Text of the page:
10. You make a lot of good points in your post; god knows I'd like to play a recent Bethesda game where I don't need to load everytime I enter a building, and I miss some of the free-roaming that Morrowind allowed, with cities being out in the open world. But you can't do all this in the Witcher 3 by any means. It's been a while, so I loaded up the game to confirm: most objects can only be interacted with in very specific ways. Most of the cities are essentially backdrops, and many of the npcs as well. You can't attack civilians; you can attack guards, but as soon as you're out of sight they'll completely forget about you and your attack. Now, it's true that Bethesda games have gotten more restrictive over who you can kill or not kill to avoid messing with quests; I miss the days of Morrowind where you just got a message saying "you've screwed over the world, might want to reload." But it's definitely not true that you can't kill most NPCs; only ones that are heavily involved in a guild or main quest tend to be considered mission critical. But really, the killing this is just one aspect of this - god knows I don't tend to have mass murder playthroughs of these games. There is just a ton more "unscripted" events happening in these worlds than in the Witcher 3, and a lot more ways players can interact with the world and have unique content. In Skyrim, I've had insane adventures where in the middle of a quest escorting an NPC, I've gotten attacked by giants, bandits, giant spiders, and bears, who are fighting me as they fight each other; and then a dragon comes out of nowhere and we all band together to eliminate the common threat. There's a lot more room for bugs to appear here then in a heavily scripted Witcher 3 quest, or in one of many identical bandit camps that CD Projekt Red put around the map. As for graphics- sure, most Bethesda games aren't going to be as beautiful as Cyberpunk. I don't care about this myself, since to me game graphics hit a point of excellence around 2010, and what tends to make the difference to me is good art design. I know I'm in the minority here, and I play all my games on a laptop with a terrible graphics card or the Switch. But replaying through Skyrim recently, I was struck by how beautiful the game still looks. As for old code from Morrowind... I again no jackshit about how any of this works, or why that's necessarily a bad thing. But here's the article from Kotaku I mentioned by Jason Schreier, one of, to my mind, the most trustworthy video game writers out there, and I mainly buy what he's selling. https://kotaku.com/the-controversy-over-bethesdas-game-engine-is-misguided-1830435351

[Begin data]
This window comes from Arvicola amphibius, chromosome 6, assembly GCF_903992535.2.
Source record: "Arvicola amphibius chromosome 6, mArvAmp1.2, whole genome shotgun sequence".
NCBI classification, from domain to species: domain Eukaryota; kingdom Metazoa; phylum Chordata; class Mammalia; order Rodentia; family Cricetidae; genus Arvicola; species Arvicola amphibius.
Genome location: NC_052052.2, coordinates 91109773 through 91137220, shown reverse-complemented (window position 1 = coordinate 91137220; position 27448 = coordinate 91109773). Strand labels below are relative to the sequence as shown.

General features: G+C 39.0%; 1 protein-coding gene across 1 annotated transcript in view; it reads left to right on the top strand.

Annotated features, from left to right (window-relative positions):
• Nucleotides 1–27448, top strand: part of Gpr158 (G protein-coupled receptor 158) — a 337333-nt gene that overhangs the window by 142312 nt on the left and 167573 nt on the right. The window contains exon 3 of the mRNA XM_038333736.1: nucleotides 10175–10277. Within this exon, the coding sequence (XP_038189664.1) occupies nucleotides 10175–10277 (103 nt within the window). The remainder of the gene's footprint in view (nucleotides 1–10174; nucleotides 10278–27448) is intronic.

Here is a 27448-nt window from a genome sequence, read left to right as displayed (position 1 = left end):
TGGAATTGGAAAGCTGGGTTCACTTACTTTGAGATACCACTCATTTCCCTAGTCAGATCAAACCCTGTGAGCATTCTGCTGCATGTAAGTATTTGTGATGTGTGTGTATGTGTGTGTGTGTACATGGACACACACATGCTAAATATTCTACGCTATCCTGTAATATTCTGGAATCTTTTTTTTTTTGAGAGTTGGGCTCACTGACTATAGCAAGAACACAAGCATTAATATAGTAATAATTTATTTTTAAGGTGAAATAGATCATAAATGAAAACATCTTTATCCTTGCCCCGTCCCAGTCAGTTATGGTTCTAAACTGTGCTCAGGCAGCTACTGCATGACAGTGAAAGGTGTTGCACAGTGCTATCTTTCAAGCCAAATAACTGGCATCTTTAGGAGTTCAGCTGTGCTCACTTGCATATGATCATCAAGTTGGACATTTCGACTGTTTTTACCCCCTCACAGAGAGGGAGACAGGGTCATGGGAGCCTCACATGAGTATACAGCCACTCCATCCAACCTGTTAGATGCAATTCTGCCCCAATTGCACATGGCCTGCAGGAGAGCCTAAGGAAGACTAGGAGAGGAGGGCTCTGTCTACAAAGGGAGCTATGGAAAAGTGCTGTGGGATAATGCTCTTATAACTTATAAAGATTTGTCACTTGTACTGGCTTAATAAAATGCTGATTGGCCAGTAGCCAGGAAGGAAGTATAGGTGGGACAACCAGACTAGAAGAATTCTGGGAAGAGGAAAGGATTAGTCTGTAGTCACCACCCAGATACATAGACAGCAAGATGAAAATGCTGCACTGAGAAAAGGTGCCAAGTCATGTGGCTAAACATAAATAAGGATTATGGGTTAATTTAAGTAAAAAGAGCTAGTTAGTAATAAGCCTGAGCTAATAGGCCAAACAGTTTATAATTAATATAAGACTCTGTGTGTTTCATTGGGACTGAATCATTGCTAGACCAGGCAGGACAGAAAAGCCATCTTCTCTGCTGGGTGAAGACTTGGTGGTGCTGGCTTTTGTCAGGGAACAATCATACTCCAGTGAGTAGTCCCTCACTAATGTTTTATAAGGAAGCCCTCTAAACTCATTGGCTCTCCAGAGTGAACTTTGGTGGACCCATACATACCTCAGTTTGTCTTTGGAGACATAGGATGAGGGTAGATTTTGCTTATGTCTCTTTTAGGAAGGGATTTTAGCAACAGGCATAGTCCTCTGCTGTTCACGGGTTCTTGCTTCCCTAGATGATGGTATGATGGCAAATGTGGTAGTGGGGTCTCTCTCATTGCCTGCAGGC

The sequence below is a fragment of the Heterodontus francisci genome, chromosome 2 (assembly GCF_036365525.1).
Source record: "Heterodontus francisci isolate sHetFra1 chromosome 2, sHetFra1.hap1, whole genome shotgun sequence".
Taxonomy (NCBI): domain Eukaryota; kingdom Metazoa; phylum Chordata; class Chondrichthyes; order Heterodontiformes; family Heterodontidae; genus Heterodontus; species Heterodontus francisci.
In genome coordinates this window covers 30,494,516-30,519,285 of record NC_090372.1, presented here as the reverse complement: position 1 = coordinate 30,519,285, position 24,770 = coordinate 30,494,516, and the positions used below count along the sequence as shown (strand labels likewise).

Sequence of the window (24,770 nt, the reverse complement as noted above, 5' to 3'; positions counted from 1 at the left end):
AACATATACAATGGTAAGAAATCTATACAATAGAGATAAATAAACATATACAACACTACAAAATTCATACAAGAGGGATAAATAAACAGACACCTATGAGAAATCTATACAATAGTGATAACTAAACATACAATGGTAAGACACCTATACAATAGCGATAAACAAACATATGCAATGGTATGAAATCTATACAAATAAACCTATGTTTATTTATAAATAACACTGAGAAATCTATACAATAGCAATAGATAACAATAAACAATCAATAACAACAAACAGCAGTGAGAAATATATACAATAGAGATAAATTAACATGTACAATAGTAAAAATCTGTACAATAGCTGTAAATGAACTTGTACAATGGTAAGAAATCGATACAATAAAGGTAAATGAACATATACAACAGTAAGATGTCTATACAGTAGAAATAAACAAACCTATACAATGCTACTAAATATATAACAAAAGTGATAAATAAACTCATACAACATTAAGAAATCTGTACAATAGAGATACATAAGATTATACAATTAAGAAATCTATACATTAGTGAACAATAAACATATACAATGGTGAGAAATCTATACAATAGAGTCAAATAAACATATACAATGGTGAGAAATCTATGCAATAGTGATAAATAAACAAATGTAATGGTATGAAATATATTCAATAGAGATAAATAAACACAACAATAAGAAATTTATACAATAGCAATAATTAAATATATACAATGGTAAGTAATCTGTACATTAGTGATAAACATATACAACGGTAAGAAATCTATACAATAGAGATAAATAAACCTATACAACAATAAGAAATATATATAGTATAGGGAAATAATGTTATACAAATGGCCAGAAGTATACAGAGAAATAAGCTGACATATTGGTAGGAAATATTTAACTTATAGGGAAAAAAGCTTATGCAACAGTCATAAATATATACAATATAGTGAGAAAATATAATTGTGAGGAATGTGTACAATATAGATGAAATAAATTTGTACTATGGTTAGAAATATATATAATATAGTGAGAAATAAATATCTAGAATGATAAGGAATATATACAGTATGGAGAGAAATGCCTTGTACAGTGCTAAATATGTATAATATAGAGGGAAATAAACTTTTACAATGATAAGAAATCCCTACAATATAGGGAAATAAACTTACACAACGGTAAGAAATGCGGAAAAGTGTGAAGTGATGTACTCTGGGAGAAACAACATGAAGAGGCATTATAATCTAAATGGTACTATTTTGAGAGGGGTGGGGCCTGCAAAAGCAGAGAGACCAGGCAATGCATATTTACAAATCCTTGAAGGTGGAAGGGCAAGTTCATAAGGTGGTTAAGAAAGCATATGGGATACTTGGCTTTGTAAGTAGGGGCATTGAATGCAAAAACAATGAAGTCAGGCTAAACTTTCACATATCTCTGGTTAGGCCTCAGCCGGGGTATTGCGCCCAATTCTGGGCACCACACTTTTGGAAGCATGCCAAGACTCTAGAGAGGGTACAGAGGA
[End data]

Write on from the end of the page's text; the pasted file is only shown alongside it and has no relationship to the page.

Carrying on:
11. About the never-ending debate about Bethesda's engine: look, I can't pretend to know jackshit about video game engines. and I'm confident 95% percent of people who talk about them on the internet know nothing too. I did appreciate the recent Kotaku article about this issue, which argued convincingly (again, to me, who knows jackshit) that all this talk of "new vs. old engine" is pretty misguided. Now, from my layman's perspective there's one thing that always strikes me when people talk about how buggy Bethesda games are compared to other open world games like The Witcher 3 and how awful this is. Most open world games aren't at all interactive. In the Witcher 3, in Dragon Age: Inquisition, in whatever, you can interact with certain set objects, people, and buildings. The world is open, but it's a backdrop with very specific things used in very specific ways. If there's a pot I can pick up, it can go in my inventory and I can sell it, and that's about it. In Bethesda games, I can pick up any object I see. I can add a pot to my inventory, but I can also stick it on someone's head, or drag it to the opposite side of the map and put it in my house. I can talk to NPCs, sure, but I can also kill them, I can also steal their wealth, I can burgle every single thing inside their homes. This to me is the charm of Bethesda games. No, their writing has never been as good as Bioware or CD Projekt Red; I'm convinced that people who say that Morrowind has good writing are looking back with serious rose tinted glasses. But their worlds are immersive in a way that no other RPG or open world game (except for maybe Breath of the Wild, in a different way) can match. That's because their worlds are so interactive, which to me seems like a massive technical challenge, and one that's bound to produce many more bugs than other RPGs, because there's no way playtesters can account for every single way millions of players are going to interact with the world/the way the world will interact with itself. So I cut Bethesda a lot of slack about bugs, and if they choose to not build an entirely new engine from scratch, I'll assume there's a good reason aside from them being lazy, evil game developers like most of the internet seems to think. All that being said, Fallout 76 looks like crap, or at least totally not for me, and I have no desire to play it. I am enjoying the hell out of Pokemon Let's Go Eevee, though, which is the most charming and purely fun game I've played since Mario Odyssey last year, and which got rid of a lot of the grindy mechanics that prevent me from enjoying Pokemon games.